This research project seeks to support and strengthen the African indigenous vegetable industry using a market-first approach to overcoming constraints along the value chain, leading to improved production practices, supply, postharvest handling, distribution and consumer acceptance of African indigenous vegetables in Kenya, Tanzania and Zambia.
Key pieces of the project are development of strong public-private sector partnerships that ensure activities support the needs of consumers and markets. These partnerships involve germplasm evaluation, development of sustainable production techniques, seed production/saving techniques, improved market access and building stakeholder capacity through outreach programs at all levels of the African indigenous vegetable value chain.
Project activities will both characterize nutritional attributes of African indigenous vegetable as well as create awareness of health and nutritional benefits of these vegetables through household and market surveys and educational programs about nutrition. The project's international team will bridge information gaps through research and promotional activities cooperating with private sector, farmer groups, government, research and non-governmental organizations to build confidence in African indigenous vegetable production and enhance farmer adoption. Project activities are designed to build capacity of African institutions involved in research and training of extension personnel who serve the farm community. Improved indigenous vegetables will provide nutritional complements to diets.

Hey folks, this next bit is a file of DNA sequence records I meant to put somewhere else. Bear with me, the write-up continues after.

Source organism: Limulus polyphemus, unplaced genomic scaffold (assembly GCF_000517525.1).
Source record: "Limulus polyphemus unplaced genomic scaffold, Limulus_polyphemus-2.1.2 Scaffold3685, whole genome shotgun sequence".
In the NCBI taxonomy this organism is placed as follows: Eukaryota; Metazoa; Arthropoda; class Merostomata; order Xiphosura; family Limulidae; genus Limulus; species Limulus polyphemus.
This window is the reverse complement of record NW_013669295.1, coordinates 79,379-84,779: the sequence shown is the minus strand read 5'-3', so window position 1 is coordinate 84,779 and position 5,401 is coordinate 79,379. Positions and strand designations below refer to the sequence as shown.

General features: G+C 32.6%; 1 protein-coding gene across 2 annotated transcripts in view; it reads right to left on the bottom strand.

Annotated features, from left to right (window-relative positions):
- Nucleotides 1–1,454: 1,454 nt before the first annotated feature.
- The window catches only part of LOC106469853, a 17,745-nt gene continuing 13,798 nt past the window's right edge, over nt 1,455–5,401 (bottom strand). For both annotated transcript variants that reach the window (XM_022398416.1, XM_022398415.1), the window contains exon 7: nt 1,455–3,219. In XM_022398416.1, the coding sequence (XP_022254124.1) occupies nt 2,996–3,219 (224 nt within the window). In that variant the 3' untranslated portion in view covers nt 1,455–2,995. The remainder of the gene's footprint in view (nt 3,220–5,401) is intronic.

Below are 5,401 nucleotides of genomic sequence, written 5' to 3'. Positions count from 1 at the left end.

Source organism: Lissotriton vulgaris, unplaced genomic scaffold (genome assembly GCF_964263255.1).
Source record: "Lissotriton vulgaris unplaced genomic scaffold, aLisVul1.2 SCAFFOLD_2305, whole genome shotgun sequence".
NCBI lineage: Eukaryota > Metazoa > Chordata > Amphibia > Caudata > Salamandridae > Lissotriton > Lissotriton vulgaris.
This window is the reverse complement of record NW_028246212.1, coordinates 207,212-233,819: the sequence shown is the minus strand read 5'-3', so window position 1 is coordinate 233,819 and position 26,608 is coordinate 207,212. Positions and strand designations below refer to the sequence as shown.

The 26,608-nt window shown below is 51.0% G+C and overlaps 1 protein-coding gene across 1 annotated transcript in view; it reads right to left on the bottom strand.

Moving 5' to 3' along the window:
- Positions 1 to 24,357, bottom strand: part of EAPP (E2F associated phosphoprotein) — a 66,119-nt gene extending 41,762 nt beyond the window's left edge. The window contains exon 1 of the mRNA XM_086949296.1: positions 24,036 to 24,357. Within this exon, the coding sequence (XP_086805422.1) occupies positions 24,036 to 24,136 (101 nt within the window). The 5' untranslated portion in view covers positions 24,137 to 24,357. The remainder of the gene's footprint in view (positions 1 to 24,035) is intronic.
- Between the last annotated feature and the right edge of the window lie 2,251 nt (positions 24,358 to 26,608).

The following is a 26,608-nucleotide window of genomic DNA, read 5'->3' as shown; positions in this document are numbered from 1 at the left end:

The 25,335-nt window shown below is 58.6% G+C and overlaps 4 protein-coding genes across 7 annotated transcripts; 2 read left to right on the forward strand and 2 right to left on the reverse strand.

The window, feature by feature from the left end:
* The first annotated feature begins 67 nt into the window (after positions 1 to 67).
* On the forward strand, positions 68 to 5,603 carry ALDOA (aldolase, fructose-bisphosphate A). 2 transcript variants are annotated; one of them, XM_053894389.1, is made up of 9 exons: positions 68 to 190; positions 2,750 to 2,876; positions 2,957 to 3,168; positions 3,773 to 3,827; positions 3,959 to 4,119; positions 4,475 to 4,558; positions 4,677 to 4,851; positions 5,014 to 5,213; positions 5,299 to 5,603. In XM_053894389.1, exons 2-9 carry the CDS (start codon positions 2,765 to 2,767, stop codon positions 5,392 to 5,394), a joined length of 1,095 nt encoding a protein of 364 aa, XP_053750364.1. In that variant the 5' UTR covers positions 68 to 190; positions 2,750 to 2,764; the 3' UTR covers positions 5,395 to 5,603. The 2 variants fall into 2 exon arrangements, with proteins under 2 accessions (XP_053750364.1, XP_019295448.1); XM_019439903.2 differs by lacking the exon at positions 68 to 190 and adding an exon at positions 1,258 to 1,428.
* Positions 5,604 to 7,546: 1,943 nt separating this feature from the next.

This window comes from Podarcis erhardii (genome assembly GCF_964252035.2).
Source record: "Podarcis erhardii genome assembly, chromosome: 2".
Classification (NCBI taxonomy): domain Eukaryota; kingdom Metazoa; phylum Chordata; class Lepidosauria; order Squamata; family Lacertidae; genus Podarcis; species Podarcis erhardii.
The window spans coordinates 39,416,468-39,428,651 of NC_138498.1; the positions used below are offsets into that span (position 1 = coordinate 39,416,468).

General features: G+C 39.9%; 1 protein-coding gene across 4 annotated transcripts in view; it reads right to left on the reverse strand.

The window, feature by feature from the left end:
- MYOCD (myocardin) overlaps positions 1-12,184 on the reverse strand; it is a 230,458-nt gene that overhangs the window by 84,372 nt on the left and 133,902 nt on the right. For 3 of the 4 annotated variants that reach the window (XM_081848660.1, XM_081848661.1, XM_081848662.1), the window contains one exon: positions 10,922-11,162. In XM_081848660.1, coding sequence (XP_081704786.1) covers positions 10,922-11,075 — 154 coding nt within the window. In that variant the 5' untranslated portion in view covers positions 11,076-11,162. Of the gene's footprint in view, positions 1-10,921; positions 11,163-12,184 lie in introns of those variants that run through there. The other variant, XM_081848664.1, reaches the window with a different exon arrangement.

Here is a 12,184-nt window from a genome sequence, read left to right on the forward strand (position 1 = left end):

The approach promotes biodiversity and sound environmental management while providing affordable, edible foods that can be grown/processed locally and are tailored to local dietary needs. Activities will result in improved income generation, new microenterprises across the value chain, improved availability of nutritious African indigenous vegetables for consumption and overall improved quality of life.
This project builds on two previous projects, one in Kenya and one in Zambia.